The War Against Teachers
Continued from previous page
Attesting to the fact that political culture has become an adjunct of the culture of finance, politicians at the state and federal levels, irrespective of their political affiliation, advocate reforms that amount to selling off or giving away public schools to the apostles of casino capitalism.  More importantly, the hysterical fury now being waged by the new educational reformists against public education exhibits no interest in modes of education that invest in an "educated public for the culture of the present and future."  On the contrary, their relevance and power can be measured by the speed with which any notion of civic responsibilities is evaded.
What these individuals and institutions all share is an utter disregard for public values, critical thinking and any notion of education as a moral and political practice. The wealthy hedge fund managers, think tank operatives and increasingly corrupt corporate CEOs are panicked by the possibility that teachers and public schools might provide the conditions for the cultivation of an informed and critical citizenry capable of actively and critically participating in the governance of a democratic society. In the name of educational reform, reason is gutted of its critical potential and reduced to a deadening pedagogy of memorization, teaching to the test and classroom practices that celebrate mindless repetition and conformity. Rather than embraced as central to what it means to be an engaged and thoughtful citizen, the capacity for critical thinking, imagining and reflection are derided as crucial pedagogical values necessary for "both the health of democracy and to the creation of a decent world culture and a robust type of global citizenship." 
This is clear by virtue of the fact that testing and punishing have become the two most influential forces that now shape American public education. As Stanley Aronowitz points out,
Numerous studies have shown the tendency of public schooling to dumb down the curriculum and impose punitive testing algorithms on teachers and students alike. Whether intended or not, we live in an era when the traditional concepts of liberal education and popular critical thinking are under assault. Neo-liberals of the center, no less than those of the right, are equally committed to the reduction of education to a mean-spirited regime of keeping its subjects’ noses to the grindstone. As the post-war "prosperity," which offered limited opportunities to some from the lower orders to gain a measure of mobility fades into memory, the chief function of schools is repression.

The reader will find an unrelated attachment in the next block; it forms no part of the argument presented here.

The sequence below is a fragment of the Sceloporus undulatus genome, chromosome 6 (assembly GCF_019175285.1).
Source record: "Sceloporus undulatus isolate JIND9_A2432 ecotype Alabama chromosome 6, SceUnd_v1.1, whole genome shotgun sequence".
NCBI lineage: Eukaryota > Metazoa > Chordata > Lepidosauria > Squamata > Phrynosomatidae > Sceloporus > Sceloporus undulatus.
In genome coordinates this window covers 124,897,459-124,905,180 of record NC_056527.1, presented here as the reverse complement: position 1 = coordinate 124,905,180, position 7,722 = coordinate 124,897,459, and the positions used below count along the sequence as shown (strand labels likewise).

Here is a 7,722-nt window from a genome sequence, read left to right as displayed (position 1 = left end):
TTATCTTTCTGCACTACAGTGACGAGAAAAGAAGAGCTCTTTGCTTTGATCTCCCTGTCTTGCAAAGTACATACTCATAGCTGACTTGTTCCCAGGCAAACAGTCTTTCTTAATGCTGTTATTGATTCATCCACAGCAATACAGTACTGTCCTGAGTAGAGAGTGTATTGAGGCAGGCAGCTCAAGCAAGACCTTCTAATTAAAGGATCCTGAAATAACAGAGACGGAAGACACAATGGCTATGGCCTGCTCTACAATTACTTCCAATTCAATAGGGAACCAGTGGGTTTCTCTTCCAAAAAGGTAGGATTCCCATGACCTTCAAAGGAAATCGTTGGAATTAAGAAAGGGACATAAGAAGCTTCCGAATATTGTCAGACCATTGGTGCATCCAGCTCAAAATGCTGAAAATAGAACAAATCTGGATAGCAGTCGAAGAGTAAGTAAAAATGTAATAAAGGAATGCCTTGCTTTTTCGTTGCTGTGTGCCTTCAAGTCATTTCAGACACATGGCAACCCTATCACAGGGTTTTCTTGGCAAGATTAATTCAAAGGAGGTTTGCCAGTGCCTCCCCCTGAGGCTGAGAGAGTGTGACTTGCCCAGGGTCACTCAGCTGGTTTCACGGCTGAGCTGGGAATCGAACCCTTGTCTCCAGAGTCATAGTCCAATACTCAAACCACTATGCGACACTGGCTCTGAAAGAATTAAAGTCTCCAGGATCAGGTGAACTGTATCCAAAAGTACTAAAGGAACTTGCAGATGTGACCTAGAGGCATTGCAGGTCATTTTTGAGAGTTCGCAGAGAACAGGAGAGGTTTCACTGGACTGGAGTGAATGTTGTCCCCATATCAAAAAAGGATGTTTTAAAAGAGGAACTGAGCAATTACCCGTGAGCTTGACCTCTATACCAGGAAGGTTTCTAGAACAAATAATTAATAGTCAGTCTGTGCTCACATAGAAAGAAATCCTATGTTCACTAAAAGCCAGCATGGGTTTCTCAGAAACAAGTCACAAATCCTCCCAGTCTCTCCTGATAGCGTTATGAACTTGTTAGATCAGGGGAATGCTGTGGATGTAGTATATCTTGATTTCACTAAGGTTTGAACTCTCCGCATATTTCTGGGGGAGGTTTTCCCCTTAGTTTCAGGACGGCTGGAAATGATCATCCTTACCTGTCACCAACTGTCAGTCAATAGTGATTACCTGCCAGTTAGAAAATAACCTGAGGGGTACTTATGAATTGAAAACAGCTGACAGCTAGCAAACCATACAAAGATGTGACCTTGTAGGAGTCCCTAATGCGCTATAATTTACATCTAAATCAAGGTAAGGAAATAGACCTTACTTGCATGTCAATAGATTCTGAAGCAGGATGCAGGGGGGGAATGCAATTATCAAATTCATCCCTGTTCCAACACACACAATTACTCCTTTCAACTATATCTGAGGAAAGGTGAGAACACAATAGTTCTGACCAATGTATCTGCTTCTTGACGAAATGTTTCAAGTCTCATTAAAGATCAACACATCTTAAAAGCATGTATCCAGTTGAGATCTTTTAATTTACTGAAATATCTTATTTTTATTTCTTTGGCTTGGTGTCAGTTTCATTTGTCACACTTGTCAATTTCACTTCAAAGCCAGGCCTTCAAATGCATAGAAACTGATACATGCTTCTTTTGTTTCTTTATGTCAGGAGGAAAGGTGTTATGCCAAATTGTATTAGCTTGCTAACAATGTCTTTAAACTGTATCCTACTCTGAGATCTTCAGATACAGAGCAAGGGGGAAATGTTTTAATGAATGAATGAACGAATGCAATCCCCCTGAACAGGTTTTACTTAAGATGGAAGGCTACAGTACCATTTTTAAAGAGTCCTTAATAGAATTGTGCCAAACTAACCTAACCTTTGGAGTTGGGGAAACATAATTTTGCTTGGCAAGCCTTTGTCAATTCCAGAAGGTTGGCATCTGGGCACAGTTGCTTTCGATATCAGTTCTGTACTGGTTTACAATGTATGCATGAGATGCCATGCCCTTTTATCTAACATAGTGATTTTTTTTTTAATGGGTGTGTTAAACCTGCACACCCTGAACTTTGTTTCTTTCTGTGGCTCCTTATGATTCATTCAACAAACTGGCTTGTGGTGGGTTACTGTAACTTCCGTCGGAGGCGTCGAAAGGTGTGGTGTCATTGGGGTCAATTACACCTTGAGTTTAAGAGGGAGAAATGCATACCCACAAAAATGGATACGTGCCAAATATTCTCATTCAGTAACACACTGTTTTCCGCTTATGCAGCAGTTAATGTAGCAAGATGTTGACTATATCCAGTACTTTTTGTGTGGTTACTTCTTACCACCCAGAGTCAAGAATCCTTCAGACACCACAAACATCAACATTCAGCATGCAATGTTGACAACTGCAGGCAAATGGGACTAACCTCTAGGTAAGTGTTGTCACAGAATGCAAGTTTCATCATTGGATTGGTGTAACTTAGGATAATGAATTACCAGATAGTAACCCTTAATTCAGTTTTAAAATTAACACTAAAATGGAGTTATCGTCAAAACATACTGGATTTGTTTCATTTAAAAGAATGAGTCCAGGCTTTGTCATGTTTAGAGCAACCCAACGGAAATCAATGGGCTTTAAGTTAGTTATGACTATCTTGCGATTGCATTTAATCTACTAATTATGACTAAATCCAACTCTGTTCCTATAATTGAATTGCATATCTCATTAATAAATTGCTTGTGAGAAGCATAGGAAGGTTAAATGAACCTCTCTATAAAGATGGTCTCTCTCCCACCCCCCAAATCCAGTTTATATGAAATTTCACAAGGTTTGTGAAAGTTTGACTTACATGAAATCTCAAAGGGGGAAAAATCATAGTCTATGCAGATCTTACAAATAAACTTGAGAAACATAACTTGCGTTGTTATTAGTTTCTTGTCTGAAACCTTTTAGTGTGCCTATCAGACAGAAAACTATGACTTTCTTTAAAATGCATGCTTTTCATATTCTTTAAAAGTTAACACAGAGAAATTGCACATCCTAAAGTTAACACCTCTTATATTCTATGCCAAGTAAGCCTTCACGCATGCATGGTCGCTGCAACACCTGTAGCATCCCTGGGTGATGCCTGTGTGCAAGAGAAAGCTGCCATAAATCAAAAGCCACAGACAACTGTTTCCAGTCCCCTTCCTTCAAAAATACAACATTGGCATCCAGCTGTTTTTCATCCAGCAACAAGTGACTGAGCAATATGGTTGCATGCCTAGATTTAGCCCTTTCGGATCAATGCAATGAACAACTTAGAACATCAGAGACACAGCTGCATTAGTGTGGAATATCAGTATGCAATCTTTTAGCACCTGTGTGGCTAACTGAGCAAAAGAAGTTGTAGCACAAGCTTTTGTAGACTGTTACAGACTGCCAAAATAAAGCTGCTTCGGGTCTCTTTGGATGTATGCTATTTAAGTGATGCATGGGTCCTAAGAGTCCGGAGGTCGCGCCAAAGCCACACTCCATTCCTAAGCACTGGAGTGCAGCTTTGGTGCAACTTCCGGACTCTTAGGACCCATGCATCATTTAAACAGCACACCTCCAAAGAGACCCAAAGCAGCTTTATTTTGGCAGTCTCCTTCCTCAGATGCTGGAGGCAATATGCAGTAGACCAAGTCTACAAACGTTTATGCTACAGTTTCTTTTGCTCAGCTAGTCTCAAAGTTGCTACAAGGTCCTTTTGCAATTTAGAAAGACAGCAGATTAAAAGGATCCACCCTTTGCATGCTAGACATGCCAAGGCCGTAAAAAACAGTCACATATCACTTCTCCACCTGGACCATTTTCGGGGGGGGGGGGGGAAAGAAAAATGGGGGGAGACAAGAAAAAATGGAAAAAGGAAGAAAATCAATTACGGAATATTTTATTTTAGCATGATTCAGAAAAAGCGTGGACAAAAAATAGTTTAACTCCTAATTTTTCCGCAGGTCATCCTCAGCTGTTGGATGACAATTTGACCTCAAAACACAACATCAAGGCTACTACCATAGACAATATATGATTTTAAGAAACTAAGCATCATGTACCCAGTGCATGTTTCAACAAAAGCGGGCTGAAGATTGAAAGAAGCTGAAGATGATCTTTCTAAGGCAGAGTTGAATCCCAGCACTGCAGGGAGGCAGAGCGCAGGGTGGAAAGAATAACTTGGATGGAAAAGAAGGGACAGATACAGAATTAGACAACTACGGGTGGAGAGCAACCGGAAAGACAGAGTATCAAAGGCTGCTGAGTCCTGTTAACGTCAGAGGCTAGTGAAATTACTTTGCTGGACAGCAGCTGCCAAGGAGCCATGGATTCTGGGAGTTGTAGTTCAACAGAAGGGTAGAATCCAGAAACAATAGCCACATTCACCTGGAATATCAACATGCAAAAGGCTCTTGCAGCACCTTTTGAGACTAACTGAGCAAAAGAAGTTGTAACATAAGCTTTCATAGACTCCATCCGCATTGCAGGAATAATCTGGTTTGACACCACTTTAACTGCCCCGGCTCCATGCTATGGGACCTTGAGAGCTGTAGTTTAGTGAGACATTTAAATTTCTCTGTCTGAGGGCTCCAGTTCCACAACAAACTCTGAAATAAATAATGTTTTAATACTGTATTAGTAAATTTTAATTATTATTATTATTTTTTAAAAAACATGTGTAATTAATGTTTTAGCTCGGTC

Instead of talking about the relationship between schools and democracy, the new educational reformers call for the disinvestment in public schools, the militarization of school culture, the commodification of knowledge and the privatizing of both the learning process and the spaces in which it takes place. The crusade for privatizing is now advanced with a vengeance by the corporate elite, a crusade designed to place the control of public schools and other public spheres in the alleged reliable hands of the apostles of casino capitalism. Budgets are now balanced on the backs of teachers and students while the wealthy get tax reductions and the promise of gentrification and private schools. In the name of austerity, schools are defunded so as to fail and provide an excuse to be turned over to the privatizing advocates of free-market fundamentalism. In this discourse, free-market reform refuses to imagine public education as the provision of the public good and social right and reduces education to meet the immediate needs of the economy.
For those schools and students that are considered excess, the assault on reason is matched by the enactment of a militaristic culture of security, policing and containment, particularly in urban schools.  Low-income and poor minority students now attend schools that have more security guards than teachers and are educated to believe that there is no distinction between prison culture and the culture of schooling.  The underlying theme that connects the current attack on reason and the militarizing of social relations is that education is both a Petri dish for producing individuals who are wedded to the logic of the market and consumerism and a sorting machine for ushering largely poor black and brown youth into the criminal justice system. There is no language among these various political positions for defending public schools as a vital social institution and public good. Public education, in this view, no longer benefits the entire society but only individuals and, rather than being defined as a public good, is redefined as a private right.